But before Shah Jahan married Mumtaz Mahal, he married Kandahari Begum (daughter of a great-grandson of Shah Ismail I of Persia) mother of his first child, his daughter Parhez Banu Begum. With Mumtaz Mahal, Mughal Emperor Shah Jahan had 7 children – Jahanara Begum, Dara Shikoh, Shah Shuja, Roshnara Begum, Aurangzeb, Murad Baksh and Gauharara Begum. Total Shah Jahan had 14 children.

The Empire of Mughal Emperor Shah Jahan

Shah Jahan expanded the Mughal Empire to the west beyond the Khyber Pass to Ghazna and Kandahar. He even exchanged ambassadors with the Ottoman empire and his army fought against the Portuguese. He also took control of the Deccan by imprisoning the ruler of the Nizam Shahi kingdom. Later his son Aurangzeb, the viceroy handled the Deccan area.

Shah Jahan also fought with the Sikhs. Unlike, his father and grandfather, he was very intolerant. When Shah Jahan ordered demolition of gurudwaras, two wars were fought between the Sikhs led by the sixth Guru, Guru Hargobind (son of Guru Arjan who was killed on the orders of Jahangir) and the Mughals led by Shah Jahan. He lost the battle of Amritsar against the Sikh Guru.

Being radical, Mughal Emperor Shah Jahan reversed all the laws and policies made by Akbar for non-muslims. From 1633 he started imposing Sharia law and demolished newly built temples and churches.

Death and Legacy

In 1658, when he became ill in 1658, his eldest son Dara Shikoh started looking after the royal affairs instead of him. This however created animosity between the brothers. Next, his younger brothers – Shuja and Murad Baksh declared their independence in their region Bengal and Gujarat respectively and marched upon the capital Agra to claim their riches.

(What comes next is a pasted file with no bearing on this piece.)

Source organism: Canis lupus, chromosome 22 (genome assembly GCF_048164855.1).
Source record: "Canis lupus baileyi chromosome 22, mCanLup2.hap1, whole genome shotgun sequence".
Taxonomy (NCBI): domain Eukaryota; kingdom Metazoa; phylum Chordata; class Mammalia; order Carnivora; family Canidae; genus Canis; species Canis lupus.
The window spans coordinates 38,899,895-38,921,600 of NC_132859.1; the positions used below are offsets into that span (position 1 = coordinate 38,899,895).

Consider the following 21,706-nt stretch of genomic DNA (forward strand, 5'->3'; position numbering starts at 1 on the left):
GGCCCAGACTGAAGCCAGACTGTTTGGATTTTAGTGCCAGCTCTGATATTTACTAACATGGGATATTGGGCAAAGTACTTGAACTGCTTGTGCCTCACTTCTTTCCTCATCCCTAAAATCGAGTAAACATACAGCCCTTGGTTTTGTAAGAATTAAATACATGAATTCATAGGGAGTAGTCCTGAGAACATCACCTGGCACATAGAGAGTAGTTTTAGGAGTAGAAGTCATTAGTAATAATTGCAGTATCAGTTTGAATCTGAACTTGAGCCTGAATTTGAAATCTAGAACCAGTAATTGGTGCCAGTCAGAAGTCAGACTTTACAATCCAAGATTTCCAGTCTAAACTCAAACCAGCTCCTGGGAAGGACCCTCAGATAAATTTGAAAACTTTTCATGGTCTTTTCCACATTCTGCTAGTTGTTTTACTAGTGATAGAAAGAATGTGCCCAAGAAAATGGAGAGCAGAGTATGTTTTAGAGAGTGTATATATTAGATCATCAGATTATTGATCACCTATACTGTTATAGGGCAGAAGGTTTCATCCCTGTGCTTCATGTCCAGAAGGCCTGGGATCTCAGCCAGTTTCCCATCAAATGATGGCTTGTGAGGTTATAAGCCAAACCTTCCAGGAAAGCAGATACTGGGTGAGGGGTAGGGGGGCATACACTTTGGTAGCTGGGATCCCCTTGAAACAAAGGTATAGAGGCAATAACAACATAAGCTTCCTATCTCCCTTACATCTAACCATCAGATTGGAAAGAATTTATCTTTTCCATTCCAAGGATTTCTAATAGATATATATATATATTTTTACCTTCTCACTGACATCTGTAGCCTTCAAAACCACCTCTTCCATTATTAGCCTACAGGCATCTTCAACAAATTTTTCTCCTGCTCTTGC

Shah Jahan’s third son, Aurangzeb, and the most capable of all brothers then gathered a well trained army and became its chief commander. He not only faced Dara’s army but also defeated him in the Battle of Samugarh. Later, Shah Jahan fully recovered from his illness but Aurangzeb declared him incompetent to rule the empire. He became the Emperor and kept his father Shah Jahan under house arrest in Agra Fort.

He was in house arrest till he died. Jahanara Begum Sahib, his first daughter, voluntarily shared his 8-year confinement and even nursed him. In January 1666, Shah Jahan fell ill and on 22 January, after reciting the Kal’ma and verses from the Holy Quran, he died at the age of 74. He was buried next to his wife Mumtaz Mahal in Taj Mahal which was built by him in the memory of his late wife.

Besides Taj Mahal, Shah Jahan constructed Red Fort also called as Lal Qila, the Jama Masjid, large sections of Agra Fort, the Moti Masjid, the Wazir Khan Mosque, sections of the Lahore Fort, the Mahabat Khan Mosque in Peshawar, Shalimar Gardens, and the Jahangir mausoleum.

Source and Reference:

Asher, Catherine Ella Blanshard (2003). The New Cambridge History of India, Vol I:4 – Architecture of Mughal India

Lal, K.S. (1988). The Mughal Harem. New Delhi: Aditya Prakashan

Nur Jahan: Empress of Mughal India By Ellison Banks Findly